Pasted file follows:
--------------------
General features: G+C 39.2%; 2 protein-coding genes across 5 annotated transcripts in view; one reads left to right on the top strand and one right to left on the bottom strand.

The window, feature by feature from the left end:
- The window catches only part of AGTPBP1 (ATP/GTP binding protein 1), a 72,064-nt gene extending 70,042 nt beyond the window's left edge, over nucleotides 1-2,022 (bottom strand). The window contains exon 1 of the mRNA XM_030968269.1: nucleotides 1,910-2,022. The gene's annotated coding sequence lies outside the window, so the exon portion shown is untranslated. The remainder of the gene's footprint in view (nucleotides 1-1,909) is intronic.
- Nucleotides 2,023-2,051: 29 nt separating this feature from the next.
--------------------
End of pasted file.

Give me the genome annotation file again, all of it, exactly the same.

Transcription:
General features: G+C 39.2%; 2 protein-coding genes across 5 annotated transcripts in view; one reads left to right on the top strand and one right to left on the bottom strand.

The window, feature by feature from the left end:
- The window catches only part of AGTPBP1 (ATP/GTP binding protein 1), a 72,064-nt gene extending 70,042 nt beyond the window's left edge, over nucleotides 1-2,022 (bottom strand). The window contains exon 1 of the mRNA XM_030968269.1: nucleotides 1,910-2,022. The gene's annotated coding sequence lies outside the window, so the exon portion shown is untranslated. The remainder of the gene's footprint in view (nucleotides 1-1,909) is intronic.
- Nucleotides 2,023-2,051: 29 nt separating this feature from the next.